The Rise of Oscar Wilde

oscar_wilde_portrait_460Oscar Wilde is arguably one of the most famous and lasting playwrights since William Shakespeare — and his work was popular to boot. He was a celebrity in his time, known even then for being an extremely quotable master of one-liners.

He was born on October 16, 1854 in Dublin, Ireland. His parents, Sir William and Jane Wilde, gave him the most Irish name they could: Oscar Fingal O’Flahertie Wills Wilde. Just try yelling out that entire thing when you’re mad at your kid. That’s a chore. Anyways, he was the second child of three — his older brother Willie and younger sister Isola. His parents were part of Dublin’s intellectual elite — Sir William was a doctor notable for taking care of the city’s poor and who had also written and published numerous works regarding medicine, archaeology and folklore while Jane was an Irish nationalist publishing revolutionary poetry for the Young Islanders under the pen name Speranza. They instilled a love of poetry and folklore in all of their children.

Until age of nine, Wilde was educated at home by his mother, a French nursemaid, and a German governess. As such, he became fluent in French and German very early. Then he was enrolled at the Portora Royal School — a free school. While he was there, Isola Wilde died of meningitis in 1867.

Wilde graduated from the Portora Royal School in 1871 and began attending Trinity College in Dublin. There he studied classic literature and Greek alongside his older brother Willie and joined the University Philosophical Society. Through this society, he became an enthusiastic member of the Aesthetic Movement — an intellectual movement prioritizing the appreciation of beauty over social and political themes in literature, fine art, music, and other arts.

While at Trinity, he also befriended Edward Carson — a name you’re going to want to remember for later. They stayed very close friends throughout their college years, but drifted apart in adulthood. Wilde proved to be a gifted student — coming in at the top of his class in his first year of studies and eventually winning Trinity College’s highest academic award, the Berkeley Gold Medal. In 1874, having out-nerded everyone in Ireland (and with encouragement from his teachers who were probably tired of being shown up by him), he applied for and obviously received a scholarship to Magdalen College in Oxford.

oscar_wilde_281854-1900292c_by_hills_26_saunders2c_rugby_26_oxford_3_april_1876At Magdalen College, Wilde reinvented himself. He explored several organizations, religions and philosophies. He toyed with joining Roman Catholicism — despite threats that his father would cut him off financially if he was baptized into that faith. Wilde ultimately decided, at the last minute, not to do it, and sent flowers to the ceremony in his place. He said he liked their aesthetic, rather than their beliefs. Wilde also replaced his Irish accent with an upper class British accent, began to dress in formal wear literally all of the time and lavishly decorated his room with peacock feathers. It was about this time — no surprise — that he became involved in the Decadent Movement.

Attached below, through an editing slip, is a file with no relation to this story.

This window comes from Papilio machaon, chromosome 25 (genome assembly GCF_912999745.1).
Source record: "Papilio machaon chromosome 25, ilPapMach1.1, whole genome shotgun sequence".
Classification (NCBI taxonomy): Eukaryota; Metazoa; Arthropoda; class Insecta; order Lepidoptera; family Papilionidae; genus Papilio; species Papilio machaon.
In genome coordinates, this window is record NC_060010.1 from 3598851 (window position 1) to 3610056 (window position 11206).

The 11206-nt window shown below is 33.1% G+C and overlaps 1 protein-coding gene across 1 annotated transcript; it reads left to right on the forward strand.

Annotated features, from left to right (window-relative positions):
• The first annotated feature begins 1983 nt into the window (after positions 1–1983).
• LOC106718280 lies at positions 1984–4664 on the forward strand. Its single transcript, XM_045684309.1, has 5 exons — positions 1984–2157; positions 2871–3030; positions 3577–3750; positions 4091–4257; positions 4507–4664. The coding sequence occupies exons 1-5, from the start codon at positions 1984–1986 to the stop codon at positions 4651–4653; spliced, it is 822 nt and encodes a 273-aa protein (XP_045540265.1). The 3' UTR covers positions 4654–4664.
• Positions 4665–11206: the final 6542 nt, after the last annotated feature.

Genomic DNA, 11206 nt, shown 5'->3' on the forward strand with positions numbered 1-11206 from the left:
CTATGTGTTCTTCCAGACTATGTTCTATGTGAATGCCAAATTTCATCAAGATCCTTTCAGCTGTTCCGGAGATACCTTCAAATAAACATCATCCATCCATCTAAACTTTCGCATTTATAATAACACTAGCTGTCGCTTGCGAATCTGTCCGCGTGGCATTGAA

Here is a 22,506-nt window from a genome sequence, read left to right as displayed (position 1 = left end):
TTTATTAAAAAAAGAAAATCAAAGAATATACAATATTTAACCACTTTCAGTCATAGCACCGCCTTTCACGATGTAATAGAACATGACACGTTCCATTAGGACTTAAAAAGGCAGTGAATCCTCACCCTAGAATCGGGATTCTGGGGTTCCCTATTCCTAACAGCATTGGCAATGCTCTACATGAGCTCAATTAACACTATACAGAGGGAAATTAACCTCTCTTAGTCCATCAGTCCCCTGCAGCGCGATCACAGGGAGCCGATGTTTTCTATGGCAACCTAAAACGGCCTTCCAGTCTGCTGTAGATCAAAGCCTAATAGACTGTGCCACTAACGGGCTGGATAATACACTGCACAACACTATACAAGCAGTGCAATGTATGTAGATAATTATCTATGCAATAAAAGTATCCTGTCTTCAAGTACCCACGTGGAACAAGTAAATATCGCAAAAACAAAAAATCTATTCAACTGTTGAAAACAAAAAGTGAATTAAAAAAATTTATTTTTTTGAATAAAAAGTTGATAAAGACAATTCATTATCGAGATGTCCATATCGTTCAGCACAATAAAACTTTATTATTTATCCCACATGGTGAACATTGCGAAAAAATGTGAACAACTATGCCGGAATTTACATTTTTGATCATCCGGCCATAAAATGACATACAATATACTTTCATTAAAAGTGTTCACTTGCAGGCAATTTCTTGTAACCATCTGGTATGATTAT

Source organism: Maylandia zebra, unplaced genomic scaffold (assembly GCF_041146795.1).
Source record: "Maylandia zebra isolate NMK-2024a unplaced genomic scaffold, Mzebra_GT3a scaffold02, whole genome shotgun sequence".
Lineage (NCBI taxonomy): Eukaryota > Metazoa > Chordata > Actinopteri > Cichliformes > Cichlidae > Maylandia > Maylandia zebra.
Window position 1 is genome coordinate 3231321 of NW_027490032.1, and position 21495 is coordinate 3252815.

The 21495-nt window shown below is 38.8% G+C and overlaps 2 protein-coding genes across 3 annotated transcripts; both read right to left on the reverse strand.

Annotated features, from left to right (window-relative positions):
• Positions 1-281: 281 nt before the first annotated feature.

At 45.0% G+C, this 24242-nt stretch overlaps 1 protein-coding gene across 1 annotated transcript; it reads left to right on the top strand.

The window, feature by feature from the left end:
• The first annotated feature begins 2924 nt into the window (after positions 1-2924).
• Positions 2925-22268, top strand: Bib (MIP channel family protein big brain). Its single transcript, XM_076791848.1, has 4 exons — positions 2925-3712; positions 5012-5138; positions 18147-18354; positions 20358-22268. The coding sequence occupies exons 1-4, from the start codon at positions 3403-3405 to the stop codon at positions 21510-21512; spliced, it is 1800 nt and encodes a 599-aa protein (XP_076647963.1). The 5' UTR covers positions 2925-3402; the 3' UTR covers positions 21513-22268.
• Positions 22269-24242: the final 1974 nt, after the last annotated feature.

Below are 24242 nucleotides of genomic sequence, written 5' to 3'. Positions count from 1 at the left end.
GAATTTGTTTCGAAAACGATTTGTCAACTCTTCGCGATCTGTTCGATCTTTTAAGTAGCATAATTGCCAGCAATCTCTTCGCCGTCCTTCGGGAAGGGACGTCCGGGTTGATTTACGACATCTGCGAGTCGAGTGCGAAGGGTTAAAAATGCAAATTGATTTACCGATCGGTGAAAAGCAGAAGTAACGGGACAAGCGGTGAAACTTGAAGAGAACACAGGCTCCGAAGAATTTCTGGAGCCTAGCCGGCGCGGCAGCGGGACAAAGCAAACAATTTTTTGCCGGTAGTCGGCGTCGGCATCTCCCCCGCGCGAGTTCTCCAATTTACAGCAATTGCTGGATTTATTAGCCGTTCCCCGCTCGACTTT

As anyone who’s ever been to school knows, standing out isn’t always a popular thing. People attempted to beat up or bully Wilde on more than one occasion — but Wilde was 6’3″ and really strong — especially for someone who pretty much hated sports. He once beat up an entire group of students who attacked him, then invited onlookers to go to the room of one of his assailants where they drank all that student’s liquor. He did, at some point (before or after this, I’m unclear), take up boxing — probably not so much as a sport but as a means of self-defense.

The lifestyle he’d adopted was not conducive to studying, and Wilde did not remain the star pupil he had been at Trinity. After returning late from a trip to Greece with a professor, Wilde was even temporarily expelled. Despite this, when he graduated in November of 1878, he received double first (the highest possible honor) for his Bachelor degree in Classical Moderations and Literae Humaniores (basically, literature, just made to sound fancier.) In the same year his poem “Ravenna” won the Newdigate Prize, a high honor for students at Oxford.

800px-punch_-_oscar_wildeWilde settled in London after graduating, though he spent a good amount of time in Paris. In 1881, a collection of his poems (now having been published in various places since roughly 1871) was published. The first print run of Poems was 750 copies — it sold out and had to have a second run printed in 1882. Despite the book’s undeniable popularity, reviews were mixed — the British magazine Punch was notably unenthusiastic. Their review stated: “The poet is Wilde, but his poetry’s tame.” (Don’t you sometimes wonder if people write intentionally bad reviews just so they throw in some solid gold zingers like that one?)